One of the most intriguing cars to arrive in Australia during
the 1980s turbo era was the Daihatsu Charade Turbo (G11R). With a 1.0 litre 3
cylinder turbo engine under the lid, this little off-beat hatch was about as
quirky as you could get.
But the undisputed Daihatsu king of quirk lived in
Japan – the
miniscule L70 series Mira TR-XX 550cc turbo!
Now available as a 15+ year old Japanese import, the 1986 – 1990 Mira TX-XX
is the Japanese market performance version of the Daihatsu Kei-class hatch. As
you may be aware, the L70 body was sold in
Australia as the
Handivan and was intended primarily for light delivery duties.
But pop the bonnet and you’ll see there’s not much in common.
The TR-XX engine wears a tiny IHI RBH31 turbocharger blowing through an
equally diminutive top-mount air-to-air intercooler. The intercooler core is fed
cooling air by a forward-facing bonnet scoop and incorporates a pneumatic
actuator that appears to bypass the intercooler core at light engine loads
(perhaps to improve throttle response). Boosting to a maximum of 10
psi, the little turbo system dramatically increases the power and torque output
of the EB-series 550cc 3 cylinder engine. Note that early versions of the TR-XX
were available with a blow-through carby set-up, while an EFI version was added
to the line-up in later years. Our test car was a carby version complete with a
manual choke – an unusual sight these days!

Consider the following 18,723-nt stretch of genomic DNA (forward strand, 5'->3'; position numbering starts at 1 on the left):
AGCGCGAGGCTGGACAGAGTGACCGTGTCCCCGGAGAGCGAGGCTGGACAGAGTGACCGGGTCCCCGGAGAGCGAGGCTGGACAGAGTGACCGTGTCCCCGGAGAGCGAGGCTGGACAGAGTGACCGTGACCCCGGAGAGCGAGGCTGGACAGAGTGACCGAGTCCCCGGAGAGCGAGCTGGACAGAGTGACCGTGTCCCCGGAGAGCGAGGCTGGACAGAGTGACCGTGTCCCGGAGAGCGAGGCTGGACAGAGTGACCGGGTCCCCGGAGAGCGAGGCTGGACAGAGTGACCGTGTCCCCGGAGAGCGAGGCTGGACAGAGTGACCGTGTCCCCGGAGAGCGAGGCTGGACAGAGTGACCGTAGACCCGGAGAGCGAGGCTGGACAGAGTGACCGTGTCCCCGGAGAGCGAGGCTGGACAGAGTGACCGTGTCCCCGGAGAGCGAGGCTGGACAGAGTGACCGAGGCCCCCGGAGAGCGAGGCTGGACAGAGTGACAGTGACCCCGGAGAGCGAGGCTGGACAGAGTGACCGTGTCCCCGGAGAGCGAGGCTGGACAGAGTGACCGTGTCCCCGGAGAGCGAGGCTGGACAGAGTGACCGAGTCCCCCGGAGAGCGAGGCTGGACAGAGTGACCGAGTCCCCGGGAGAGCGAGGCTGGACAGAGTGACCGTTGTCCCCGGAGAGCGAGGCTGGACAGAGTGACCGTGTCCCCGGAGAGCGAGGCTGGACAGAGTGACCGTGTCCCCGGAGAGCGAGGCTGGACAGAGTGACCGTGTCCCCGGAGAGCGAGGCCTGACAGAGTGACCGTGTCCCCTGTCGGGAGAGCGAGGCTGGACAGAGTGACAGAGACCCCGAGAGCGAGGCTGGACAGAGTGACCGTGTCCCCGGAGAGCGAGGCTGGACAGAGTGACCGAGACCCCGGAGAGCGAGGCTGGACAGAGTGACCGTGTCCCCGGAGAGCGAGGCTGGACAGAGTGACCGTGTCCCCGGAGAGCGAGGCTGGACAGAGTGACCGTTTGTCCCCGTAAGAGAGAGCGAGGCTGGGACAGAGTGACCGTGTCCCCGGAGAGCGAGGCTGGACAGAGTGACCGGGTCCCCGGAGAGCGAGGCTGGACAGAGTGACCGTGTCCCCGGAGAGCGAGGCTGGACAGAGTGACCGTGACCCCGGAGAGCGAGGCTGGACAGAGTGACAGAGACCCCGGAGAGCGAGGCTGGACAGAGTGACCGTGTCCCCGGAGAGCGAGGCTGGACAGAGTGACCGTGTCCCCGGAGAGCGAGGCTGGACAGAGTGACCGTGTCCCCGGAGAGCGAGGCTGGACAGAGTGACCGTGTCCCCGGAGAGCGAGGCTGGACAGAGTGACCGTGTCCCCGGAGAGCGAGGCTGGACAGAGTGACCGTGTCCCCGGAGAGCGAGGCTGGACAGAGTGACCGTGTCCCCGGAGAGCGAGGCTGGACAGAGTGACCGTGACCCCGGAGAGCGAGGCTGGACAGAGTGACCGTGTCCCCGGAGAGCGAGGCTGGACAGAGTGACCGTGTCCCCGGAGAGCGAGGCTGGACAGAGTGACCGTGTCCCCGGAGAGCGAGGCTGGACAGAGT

The carby turbo 550cc engine puts out 38kW and 70Nm (at 6500 and 4000 rpm
respectively). EFI versions debuted with 43kW, increasing to 47kW. The latter
models are the ones to get if you have a choice.
TR-XX Miras come standard with a 5 speed gearbox with remarkably short
gearing – cruising at 100 km/h in top gear equates to an engine speed of around
4400 rpm! This helps keep some revs onboard while cruising and the little
turbocharger starts boosting very early – it’s very difficult to identify this
as a turbocharged engine.
Weighing 570kg, the L70 Mira TR-XX is no rocket in standard form but it’s
brisk enough to provide some fun. We weren’t able to perform 0 – 100 km/h tests
because our test vehicle had a slipping clutch and a worn turbo, but you can
expect the sprint to take 10 or 11 seconds.
One of the big advantages of the TR-XX over the Australian-delivered G11R
Charade Turbo is the sophistication of its suspension. The Mira runs a cute